Before an international pandemic wrought havoc on the spirits and bar industry, a trade war initiated by President Trump put the wheels in motion. On Tuesday (7.21), the Distilled Spirits Council U.S. (DiSCUS) issued a call for the public to issue formal opposition to the current alcohol tariffs before the open comment period closes on Sunday (7.26).
The United States Trade Representative’s (USTR) is currently soliciting the input as part of the legal process required to extend and increase the current tariffs. Imposed in October 2019, the Since October 18, 2019, the measures placed 25% tariff on imports of Single Malt Scotch Whisky; Single Malt Irish Whiskey from Northern Ireland; as well as liqueurs and cordials from Germany, Ireland, Italy, Spain and the United Kingdom.
The USTR’s proposal calls for new tariffs Scotch Whisky, Irish Whiskey, other whiskeys and grape brandy (from all EU members), vodka and gin from the United Kingdom, Germany, France and Spain, and liqueurs and cordials from all other EU members. These new taxes not the table range from 25 to 100%
By law, the law, the USTR must allow the public to weigh in on the measures; however, by law, the USTR is free to ignore public opinion when making their final decision. DiSSCUS set up a site to facilitate the process for the opposition. You can find that here.
“We are urging everyone connected to the U.S. and EU spirits industries, from bartenders to farmers to adult consumers, to tell USTR that these tariffs are costing hospitality industry jobs and must be eliminated,” said Chris Swonger, DISCUS President and CEO in a statement. “Returning to zero tariffs on distilled spirits products is critical, especially during this difficult time. On both sides of the Atlantic, hospitality businesses are facing severe economic hardships due to COVID-19, and these unnecessary tariffs are exacerbating the problem. U.S. and EU leaders need to come together quickly to eliminate these tariffs on distilled spirits, which would provide a much-needed boost to our collective industries and our economies.”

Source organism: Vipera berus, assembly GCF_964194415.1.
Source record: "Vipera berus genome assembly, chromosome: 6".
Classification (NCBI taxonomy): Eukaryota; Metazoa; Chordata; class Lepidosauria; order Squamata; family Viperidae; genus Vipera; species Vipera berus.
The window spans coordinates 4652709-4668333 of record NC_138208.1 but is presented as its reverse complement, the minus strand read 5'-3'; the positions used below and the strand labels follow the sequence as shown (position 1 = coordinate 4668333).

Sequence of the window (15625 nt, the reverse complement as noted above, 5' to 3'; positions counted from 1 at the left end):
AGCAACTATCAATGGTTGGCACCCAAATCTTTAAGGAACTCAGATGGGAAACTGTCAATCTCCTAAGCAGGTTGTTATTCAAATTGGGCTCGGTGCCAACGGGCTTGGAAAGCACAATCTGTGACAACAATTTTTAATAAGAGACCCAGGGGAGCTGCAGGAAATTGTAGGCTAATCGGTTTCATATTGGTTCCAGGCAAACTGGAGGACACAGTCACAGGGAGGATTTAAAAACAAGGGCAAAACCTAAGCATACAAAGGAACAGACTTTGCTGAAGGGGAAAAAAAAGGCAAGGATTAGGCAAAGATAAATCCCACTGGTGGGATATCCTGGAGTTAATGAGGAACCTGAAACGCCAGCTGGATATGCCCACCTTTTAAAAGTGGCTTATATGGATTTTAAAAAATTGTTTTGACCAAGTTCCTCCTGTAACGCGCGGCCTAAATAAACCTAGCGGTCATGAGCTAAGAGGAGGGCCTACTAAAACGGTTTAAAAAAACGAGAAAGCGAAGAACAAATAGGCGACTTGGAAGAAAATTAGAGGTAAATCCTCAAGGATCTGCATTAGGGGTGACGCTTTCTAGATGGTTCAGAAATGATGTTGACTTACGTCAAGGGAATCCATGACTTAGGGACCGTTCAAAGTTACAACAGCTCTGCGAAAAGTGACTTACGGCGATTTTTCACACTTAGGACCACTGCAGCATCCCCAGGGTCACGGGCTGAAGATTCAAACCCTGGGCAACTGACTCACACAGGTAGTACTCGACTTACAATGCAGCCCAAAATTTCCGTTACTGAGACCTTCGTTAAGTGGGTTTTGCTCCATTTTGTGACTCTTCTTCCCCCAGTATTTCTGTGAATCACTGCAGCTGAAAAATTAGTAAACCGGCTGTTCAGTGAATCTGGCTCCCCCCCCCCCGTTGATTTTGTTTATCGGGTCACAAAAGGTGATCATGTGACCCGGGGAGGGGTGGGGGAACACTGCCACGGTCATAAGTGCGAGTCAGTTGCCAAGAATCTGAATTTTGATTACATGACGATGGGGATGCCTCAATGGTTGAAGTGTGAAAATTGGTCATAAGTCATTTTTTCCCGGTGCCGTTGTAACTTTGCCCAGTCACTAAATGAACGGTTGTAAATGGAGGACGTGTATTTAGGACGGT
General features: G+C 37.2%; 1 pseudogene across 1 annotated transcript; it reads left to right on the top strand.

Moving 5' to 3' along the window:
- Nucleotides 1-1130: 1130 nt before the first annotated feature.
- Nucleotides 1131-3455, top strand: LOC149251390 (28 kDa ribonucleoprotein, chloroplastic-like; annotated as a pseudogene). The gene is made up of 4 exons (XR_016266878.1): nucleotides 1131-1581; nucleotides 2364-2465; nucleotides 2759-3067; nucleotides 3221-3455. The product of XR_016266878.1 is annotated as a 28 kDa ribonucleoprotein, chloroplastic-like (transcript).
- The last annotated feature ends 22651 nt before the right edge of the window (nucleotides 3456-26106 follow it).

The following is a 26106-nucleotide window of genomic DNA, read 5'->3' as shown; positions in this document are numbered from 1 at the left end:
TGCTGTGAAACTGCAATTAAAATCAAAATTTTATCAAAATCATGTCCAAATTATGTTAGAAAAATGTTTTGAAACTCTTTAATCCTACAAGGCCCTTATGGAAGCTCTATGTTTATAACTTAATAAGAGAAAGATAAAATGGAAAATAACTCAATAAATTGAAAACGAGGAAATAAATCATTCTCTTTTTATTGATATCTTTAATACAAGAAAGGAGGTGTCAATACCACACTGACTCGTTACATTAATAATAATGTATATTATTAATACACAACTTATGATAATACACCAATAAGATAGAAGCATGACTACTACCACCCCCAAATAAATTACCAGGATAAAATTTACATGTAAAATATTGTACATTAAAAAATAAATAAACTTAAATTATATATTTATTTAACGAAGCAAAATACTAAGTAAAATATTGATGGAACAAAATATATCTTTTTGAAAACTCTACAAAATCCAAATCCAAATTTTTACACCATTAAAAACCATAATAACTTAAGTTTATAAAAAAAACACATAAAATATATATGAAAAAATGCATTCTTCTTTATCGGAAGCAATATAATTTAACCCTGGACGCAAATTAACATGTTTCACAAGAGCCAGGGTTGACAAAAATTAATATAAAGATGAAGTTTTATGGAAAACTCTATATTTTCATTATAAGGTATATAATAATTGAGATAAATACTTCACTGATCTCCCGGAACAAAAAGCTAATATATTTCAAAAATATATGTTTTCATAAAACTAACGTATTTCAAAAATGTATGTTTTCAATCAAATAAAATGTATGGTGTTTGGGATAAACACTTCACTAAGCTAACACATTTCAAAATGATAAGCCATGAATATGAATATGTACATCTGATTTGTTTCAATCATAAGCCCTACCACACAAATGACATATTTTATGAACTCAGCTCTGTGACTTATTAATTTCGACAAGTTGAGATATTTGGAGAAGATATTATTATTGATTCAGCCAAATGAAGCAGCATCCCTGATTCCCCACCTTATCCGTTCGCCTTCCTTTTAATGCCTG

The existing tariffs as well as the EU’s retaliatory measures have been devastating to the U.S. spirits business. DiSCCUS cited some harsh numbers to illustrate the point.
“U.S. imports of Scotch and Irish Whiskey are down by nearly 33 percent between October 2019 and May 2020 ($723 million) compared to October 2018 through May 2019 ($1.01 billion). U.S. imports of liqueurs and cordials from Germany, Ireland, Italy, Spain and the United Kingdom are down by approximately 23 percent between October 2019 and May 2020 ($288 million) compared to October 2018 through May 2019 ($372 million).”